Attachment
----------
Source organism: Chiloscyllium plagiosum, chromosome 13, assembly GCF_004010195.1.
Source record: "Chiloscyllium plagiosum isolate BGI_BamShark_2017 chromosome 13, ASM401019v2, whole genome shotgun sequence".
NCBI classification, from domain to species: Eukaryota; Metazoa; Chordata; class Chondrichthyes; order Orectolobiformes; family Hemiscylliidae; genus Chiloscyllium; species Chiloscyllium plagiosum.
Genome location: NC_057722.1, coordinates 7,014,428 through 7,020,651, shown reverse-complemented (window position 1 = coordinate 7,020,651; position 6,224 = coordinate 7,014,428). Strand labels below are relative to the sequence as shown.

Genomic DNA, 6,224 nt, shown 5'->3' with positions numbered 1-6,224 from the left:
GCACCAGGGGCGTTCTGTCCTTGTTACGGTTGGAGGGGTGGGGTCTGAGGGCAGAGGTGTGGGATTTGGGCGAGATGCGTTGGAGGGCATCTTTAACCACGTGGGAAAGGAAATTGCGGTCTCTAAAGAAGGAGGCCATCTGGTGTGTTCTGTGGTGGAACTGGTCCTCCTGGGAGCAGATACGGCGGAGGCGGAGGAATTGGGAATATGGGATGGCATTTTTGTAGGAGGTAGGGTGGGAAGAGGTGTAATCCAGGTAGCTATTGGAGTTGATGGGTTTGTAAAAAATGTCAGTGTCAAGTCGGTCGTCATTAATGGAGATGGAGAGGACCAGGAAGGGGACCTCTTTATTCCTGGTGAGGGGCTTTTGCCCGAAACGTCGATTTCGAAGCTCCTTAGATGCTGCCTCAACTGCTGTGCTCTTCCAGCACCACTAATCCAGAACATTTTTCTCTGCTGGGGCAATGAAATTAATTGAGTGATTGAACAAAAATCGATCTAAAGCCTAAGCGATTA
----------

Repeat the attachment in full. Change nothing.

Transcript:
Source organism: Chiloscyllium plagiosum, chromosome 13, assembly GCF_004010195.1.
Source record: "Chiloscyllium plagiosum isolate BGI_BamShark_2017 chromosome 13, ASM401019v2, whole genome shotgun sequence".
NCBI classification, from domain to species: Eukaryota; Metazoa; Chordata; class Chondrichthyes; order Orectolobiformes; family Hemiscylliidae; genus Chiloscyllium; species Chiloscyllium plagiosum.
Genome location: NC_057722.1, coordinates 7,014,428 through 7,020,651, shown reverse-complemented (window position 1 = coordinate 7,020,651; position 6,224 = coordinate 7,014,428). Strand labels below are relative to the sequence as shown.

Genomic DNA, 6,224 nt, shown 5'->3' with positions numbered 1-6,224 from the left:
GCACCAGGGGCGTTCTGTCCTTGTTACGGTTGGAGGGGTGGGGTCTGAGGGCAGAGGTGTGGGATTTGGGCGAGATGCGTTGGAGGGCATCTTTAACCACGTGGGAAAGGAAATTGCGGTCTCTAAAGAAGGAGGCCATCTGGTGTGTTCTGTGGTGGAACTGGTCCTCCTGGGAGCAGATACGGCGGAGGCGGAGGAATTGGGAATATGGGATGGCATTTTTGTAGGAGGTAGGGTGGGAAGAGGTGTAATCCAGGTAGCTATTGGAGTTGATGGGTTTGTAAAAAATGTCAGTGTCAAGTCGGTCGTCATTAATGGAGATGGAGAGGACCAGGAAGGGGACCTCTTTATTCCTGGTGAGGGGCTTTTGCCCGAAACGTCGATTTCGAAGCTCCTTAGATGCTGCCTCAACTGCTGTGCTCTTCCAGCACCACTAATCCAGAACATTTTTCTCTGCTGGGGCAATGAAATTAATTGAGTGATTGAACAAAAATCGATCTAAAGCCTAAGCGATTA